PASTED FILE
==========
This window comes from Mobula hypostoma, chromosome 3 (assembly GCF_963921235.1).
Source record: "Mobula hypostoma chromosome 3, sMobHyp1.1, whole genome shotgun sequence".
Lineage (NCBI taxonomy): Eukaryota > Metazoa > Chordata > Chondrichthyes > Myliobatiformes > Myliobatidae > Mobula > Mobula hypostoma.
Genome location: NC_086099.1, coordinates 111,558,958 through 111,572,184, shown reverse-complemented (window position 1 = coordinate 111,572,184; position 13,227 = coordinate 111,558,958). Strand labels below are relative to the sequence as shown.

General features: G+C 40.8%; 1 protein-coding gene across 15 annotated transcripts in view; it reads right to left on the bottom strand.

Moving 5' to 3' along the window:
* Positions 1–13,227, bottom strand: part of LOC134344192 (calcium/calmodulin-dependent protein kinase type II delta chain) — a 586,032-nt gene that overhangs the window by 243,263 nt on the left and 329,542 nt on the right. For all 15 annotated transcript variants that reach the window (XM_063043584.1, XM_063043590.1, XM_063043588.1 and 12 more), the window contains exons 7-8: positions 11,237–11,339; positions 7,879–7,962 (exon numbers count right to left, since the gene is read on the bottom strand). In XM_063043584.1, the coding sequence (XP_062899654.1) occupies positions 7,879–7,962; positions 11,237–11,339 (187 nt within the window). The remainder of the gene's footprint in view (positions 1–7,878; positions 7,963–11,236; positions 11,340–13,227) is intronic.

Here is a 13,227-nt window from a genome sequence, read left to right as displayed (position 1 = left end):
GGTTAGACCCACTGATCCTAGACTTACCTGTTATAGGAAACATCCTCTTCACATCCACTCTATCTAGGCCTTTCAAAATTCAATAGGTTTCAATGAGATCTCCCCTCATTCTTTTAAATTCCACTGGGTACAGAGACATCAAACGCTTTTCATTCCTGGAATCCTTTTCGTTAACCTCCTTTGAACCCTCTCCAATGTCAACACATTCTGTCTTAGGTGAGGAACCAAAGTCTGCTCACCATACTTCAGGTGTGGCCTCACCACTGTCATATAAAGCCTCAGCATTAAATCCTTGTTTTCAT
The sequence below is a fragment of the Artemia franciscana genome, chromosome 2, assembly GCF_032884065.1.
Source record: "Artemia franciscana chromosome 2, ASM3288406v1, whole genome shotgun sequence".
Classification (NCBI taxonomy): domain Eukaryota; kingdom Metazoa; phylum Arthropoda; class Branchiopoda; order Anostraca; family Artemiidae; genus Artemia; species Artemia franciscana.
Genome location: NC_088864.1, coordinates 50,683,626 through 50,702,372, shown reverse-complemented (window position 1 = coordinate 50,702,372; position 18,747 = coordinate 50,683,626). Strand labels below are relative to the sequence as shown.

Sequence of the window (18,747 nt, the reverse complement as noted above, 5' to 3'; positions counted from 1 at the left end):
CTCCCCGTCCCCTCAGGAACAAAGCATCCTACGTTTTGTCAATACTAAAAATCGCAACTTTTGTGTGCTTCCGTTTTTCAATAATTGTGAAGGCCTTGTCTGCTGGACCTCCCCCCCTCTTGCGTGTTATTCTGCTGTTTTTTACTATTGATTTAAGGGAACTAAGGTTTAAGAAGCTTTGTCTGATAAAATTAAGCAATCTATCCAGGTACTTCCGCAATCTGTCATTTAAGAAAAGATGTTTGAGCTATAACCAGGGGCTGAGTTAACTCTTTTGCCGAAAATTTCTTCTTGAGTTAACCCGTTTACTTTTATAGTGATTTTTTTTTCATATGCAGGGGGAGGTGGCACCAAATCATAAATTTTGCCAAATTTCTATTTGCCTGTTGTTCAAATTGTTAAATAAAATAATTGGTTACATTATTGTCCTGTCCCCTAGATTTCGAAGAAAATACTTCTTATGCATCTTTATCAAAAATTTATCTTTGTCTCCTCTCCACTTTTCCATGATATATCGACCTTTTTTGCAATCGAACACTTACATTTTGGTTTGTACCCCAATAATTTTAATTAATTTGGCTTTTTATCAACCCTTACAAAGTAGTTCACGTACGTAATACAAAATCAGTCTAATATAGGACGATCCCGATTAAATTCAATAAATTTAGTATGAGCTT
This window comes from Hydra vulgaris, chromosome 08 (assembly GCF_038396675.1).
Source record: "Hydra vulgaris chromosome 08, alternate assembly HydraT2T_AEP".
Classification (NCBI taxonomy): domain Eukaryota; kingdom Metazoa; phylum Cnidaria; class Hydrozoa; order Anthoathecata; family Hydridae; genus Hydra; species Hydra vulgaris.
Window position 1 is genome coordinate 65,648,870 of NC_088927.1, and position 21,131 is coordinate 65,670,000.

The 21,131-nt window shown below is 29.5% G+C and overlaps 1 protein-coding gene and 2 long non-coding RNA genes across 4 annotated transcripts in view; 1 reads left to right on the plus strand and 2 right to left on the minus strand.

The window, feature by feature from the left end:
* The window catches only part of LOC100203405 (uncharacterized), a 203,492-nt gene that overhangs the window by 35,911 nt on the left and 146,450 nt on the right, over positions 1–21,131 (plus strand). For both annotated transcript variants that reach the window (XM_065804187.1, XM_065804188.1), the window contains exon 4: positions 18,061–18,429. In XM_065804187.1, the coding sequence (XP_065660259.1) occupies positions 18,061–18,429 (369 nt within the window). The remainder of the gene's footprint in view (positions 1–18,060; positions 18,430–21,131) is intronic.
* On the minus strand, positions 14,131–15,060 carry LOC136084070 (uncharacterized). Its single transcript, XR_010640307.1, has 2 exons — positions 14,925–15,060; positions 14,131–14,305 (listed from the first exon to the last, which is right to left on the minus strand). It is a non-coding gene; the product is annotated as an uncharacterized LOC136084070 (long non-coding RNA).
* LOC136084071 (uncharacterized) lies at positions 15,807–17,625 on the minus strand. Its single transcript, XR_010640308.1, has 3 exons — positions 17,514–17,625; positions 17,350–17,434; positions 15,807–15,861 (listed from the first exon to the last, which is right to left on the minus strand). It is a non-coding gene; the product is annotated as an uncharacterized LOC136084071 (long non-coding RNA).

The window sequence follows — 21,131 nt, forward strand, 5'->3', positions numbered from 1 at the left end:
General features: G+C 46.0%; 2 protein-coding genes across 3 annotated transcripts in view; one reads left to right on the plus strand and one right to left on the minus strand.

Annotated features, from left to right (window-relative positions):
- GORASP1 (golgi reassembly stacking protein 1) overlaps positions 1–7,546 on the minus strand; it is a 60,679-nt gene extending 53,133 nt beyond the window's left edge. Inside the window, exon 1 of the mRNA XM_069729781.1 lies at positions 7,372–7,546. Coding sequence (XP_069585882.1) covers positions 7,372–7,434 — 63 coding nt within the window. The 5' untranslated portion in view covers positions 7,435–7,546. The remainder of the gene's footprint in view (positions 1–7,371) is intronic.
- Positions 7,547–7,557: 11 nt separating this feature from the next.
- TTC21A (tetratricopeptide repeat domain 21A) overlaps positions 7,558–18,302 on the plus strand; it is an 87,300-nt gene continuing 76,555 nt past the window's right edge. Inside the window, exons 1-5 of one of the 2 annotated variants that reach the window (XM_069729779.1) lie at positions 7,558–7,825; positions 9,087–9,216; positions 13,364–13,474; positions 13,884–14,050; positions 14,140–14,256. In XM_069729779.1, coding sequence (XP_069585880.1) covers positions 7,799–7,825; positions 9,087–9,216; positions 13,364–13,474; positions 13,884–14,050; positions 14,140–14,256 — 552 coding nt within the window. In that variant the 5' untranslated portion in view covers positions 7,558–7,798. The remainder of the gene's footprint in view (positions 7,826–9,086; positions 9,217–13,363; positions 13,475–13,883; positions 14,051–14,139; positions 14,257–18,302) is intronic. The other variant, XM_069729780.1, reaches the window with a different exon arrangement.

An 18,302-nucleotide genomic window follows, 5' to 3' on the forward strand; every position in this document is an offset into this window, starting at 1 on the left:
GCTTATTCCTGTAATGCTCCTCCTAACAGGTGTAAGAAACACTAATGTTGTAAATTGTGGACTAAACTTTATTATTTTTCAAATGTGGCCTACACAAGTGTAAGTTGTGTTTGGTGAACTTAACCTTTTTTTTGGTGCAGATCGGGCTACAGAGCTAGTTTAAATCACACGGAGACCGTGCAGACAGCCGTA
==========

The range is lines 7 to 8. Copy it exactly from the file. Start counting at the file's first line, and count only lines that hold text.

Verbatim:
* Positions 1–13,227, bottom strand: part of LOC134344192 (calcium/calmodulin-dependent protein kinase type II delta chain) — a 586,032-nt gene that overhangs the window by 243,263 nt on the left and 329,542 nt on the right. For all 15 annotated transcript variants that reach the window (XM_063043584.1, XM_063043590.1, XM_063043588.1 and 12 more), the window contains exons 7-8: positions 11,237–11,339; positions 7,879–7,962 (exon numbers count right to left, since the gene is read on the bottom strand). In XM_063043584.1, the coding sequence (XP_062899654.1) occupies positions 7,879–7,962; positions 11,237–11,339 (187 nt within the window). The remainder of the gene's footprint in view (positions 1–7,878; positions 7,963–11,236; positions 11,340–13,227) is intronic.

Here is a 13,227-nt window from a genome sequence, read left to right as displayed (position 1 = left end):